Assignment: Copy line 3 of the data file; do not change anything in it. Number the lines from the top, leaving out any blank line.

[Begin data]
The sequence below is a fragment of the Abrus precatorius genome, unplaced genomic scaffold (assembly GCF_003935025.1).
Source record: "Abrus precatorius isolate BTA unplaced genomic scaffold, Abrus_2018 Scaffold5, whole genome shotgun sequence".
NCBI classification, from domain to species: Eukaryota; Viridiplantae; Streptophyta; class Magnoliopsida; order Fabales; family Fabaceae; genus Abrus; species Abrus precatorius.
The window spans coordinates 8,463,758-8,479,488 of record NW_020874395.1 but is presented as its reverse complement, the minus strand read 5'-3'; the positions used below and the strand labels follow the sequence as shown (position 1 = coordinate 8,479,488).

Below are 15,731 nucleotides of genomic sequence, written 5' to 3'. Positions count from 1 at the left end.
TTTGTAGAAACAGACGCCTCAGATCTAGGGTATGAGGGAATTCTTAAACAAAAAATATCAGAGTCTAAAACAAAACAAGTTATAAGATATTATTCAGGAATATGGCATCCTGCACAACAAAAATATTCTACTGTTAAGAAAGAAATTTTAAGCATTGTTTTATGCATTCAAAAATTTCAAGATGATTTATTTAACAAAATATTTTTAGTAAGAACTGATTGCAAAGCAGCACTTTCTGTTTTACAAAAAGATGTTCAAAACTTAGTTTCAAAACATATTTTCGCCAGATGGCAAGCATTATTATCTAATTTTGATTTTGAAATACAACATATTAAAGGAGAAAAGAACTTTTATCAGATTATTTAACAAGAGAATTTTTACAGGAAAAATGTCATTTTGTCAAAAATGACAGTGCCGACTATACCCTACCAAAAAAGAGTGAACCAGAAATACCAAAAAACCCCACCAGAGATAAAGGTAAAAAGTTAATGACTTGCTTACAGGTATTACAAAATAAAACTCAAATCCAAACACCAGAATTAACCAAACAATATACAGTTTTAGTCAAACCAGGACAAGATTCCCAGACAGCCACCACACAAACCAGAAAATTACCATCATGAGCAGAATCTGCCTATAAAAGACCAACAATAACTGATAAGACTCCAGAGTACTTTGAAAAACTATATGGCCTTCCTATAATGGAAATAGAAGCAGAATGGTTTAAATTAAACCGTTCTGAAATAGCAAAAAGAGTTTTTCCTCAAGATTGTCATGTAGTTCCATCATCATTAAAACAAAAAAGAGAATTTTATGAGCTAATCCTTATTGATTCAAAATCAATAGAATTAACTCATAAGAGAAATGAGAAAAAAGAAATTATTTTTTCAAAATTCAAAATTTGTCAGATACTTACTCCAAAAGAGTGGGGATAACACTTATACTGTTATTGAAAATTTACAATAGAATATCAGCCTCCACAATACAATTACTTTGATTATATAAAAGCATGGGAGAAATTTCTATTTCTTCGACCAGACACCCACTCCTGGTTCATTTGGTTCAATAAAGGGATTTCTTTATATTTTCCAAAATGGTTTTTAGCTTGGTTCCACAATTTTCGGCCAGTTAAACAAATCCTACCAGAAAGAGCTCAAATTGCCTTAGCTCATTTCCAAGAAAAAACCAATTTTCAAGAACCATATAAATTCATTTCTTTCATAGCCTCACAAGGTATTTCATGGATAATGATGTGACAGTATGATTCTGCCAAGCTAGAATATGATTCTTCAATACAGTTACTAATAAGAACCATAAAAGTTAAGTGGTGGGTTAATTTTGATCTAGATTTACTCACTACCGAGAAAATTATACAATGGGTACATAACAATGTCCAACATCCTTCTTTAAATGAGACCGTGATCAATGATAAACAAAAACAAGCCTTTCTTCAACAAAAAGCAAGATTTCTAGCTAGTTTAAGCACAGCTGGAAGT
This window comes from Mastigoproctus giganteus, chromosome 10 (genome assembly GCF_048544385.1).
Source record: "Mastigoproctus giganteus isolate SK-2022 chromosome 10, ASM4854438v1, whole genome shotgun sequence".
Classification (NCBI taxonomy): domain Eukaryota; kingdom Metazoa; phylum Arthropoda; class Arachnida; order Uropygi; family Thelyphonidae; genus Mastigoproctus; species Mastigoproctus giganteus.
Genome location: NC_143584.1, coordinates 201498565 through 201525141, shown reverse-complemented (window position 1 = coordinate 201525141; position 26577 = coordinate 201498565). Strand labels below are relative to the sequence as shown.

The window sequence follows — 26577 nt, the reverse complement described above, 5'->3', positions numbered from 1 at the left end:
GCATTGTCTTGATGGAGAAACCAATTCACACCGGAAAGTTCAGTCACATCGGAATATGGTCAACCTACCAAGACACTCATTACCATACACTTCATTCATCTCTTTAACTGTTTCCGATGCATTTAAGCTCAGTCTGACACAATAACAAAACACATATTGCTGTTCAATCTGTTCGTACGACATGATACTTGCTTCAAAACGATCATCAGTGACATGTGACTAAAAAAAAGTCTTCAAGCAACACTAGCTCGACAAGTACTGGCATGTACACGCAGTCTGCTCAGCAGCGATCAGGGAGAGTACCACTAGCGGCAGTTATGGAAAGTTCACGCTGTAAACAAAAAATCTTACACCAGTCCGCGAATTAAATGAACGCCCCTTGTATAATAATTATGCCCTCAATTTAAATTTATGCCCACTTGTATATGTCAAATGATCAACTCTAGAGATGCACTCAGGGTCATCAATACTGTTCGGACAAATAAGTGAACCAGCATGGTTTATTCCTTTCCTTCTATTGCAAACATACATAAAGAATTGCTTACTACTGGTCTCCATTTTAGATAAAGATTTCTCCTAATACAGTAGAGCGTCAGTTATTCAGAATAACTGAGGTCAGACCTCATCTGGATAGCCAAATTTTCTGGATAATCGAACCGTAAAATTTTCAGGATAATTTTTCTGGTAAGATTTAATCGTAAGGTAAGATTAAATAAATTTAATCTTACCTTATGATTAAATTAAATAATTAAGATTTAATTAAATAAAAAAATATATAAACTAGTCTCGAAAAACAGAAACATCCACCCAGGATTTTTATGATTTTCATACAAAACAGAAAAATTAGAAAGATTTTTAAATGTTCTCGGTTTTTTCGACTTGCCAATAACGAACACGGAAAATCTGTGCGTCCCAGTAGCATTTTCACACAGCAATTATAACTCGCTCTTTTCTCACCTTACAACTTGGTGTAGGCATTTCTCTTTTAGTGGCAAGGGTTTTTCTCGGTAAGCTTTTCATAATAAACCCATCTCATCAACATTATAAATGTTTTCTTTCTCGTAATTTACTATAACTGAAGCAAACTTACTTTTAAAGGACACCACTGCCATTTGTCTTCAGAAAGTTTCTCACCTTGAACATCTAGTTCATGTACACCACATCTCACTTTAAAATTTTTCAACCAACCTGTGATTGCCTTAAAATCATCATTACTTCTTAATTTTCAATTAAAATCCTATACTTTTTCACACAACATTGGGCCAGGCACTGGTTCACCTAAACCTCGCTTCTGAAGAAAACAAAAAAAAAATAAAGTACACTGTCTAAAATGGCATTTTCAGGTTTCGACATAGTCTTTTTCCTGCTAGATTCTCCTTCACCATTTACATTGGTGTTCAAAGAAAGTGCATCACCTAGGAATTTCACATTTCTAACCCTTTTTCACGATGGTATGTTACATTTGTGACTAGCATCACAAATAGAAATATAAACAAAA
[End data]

NCBI classification, from domain to species: Eukaryota; Viridiplantae; Streptophyta; class Magnoliopsida; order Fabales; family Fabaceae; genus Abrus; species Abrus precatorius.